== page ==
The way Indigenous people choose to represent themselves and their culture(s) are greatly contrasted with the way ‘souvenir’ shops choose to represent indigenous people and their culture(s). Indigenous tourism is not as simple as it sounds there are many issues within the industry. Some of these issues include authenticity issues such as mass production, imitations, copyright infringements, stereotypes, commercialisation, and ignorance. So therefore the question is what impact do these issues have on the interpretation view that tourists are exposed to about Indigenous culture and how useful is the Lonely Planet Guide in assisting tourists during their indigenous experience. The Lonely Planet Guide is designed to portray an Indigenous tour; stating what tourist should visit and what they should expect. Indigenous tourism has come a long way but as stated there are still many issues that need to be resolved in order to reduce the complexities of Indigenous tourism.

Authenticity is significant in preserving the value of Indigenous art and authenticity is portrayed by how the art is produced. Authentic Indigenous artworks will always depict the history of the artist (Western Desert Mob). Unfortunately some Indigenous artworks are not always authentic as they are produced under debatable conditions and recognition has been an issue. Issues of authenticity extensively disadvantage the artist, their family and community. For example some elderly artists are removed from their community in order to produce art without family support and without any clear benefits (Western Desert Mob). This affects the artworks due to the fact the artists style starts to change as they are no longer in their community with their family; they tend to lose passion in what they are producing. If these issues contain to occur then Aboriginal art will no long be sustained it is only with the support of authentic art that these artworks are sustainable for future generations.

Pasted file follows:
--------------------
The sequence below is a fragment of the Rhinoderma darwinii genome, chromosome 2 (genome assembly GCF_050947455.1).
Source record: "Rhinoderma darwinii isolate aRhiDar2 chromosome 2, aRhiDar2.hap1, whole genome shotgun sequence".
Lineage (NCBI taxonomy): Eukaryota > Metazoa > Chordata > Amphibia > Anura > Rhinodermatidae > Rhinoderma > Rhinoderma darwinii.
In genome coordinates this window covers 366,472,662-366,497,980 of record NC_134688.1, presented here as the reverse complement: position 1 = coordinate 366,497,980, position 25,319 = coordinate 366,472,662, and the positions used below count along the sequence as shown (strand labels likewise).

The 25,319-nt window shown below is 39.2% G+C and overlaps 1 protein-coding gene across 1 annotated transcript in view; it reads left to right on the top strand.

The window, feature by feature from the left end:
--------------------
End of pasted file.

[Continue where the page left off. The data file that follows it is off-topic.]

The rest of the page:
Some of the unfair and unethical practices seen throughout Sydney include paying Indigenous artists unfairly for example when a souvenir shop owner was asked “how much of the profits made go back to Indigenous culture,” she stated that she did not know and walked away without explain much. On the other hand when an Indigenous operated business owner such as Australian Aboriginal Art Gallery (AAAG) was asked the same question she stated that the artist received a lump sum payment. Other issues include selling fakes and forged works, non-Indigenous artists creating Indigenous style art and passing it off as produced by Indigenous artists, and falsely stating the origin of products – selling overseas mass produced products as authentic Indigenous craft (Janke & Quiggin, 2006). This can lead to loss of faith in the consumer which then can lead to loss of sales which results in loss of income to artists, and art centres (Janke & Quiggin, 2006). Furthermore this leads to false representation of Indigenous culture as the buyer is not aware the item is mass produced rather than it being authentic and hand crafted. False interpretations can degrade and exploit many Indigenous communities and their cultural beliefs and values.

The mass production of Aboriginal objects is a major issue seen throughout Sydney. The purchase of Aboriginal art happens all around the world (Simons, 2000). Souvenir shops are the worst when it comes to mass producing objects; they state their objects are Australian made although there is no sign that they were created by Indigenous artist and all the objects they were selling were stereotypical Aboriginal objects for example T-shirts, tea-towels, mugs, bags, and boomerangs. Some of their items even clearly said ‘made in China’ and ‘made in India’ there was no indication that they had purchased these designs from Indigenous artist. On the other hand many of the Indigenous operated tourist businesses display certificates certifying the artwork was done by an Indigenous artists and one store Spirit of Downunder even displayed photographers of the artist with the artwork. Mass production impacts on the value system of Aboriginal art and objects. Tourists are led to believe this is what indigenous culture is all about leaving out the negative part of Indigenous culture.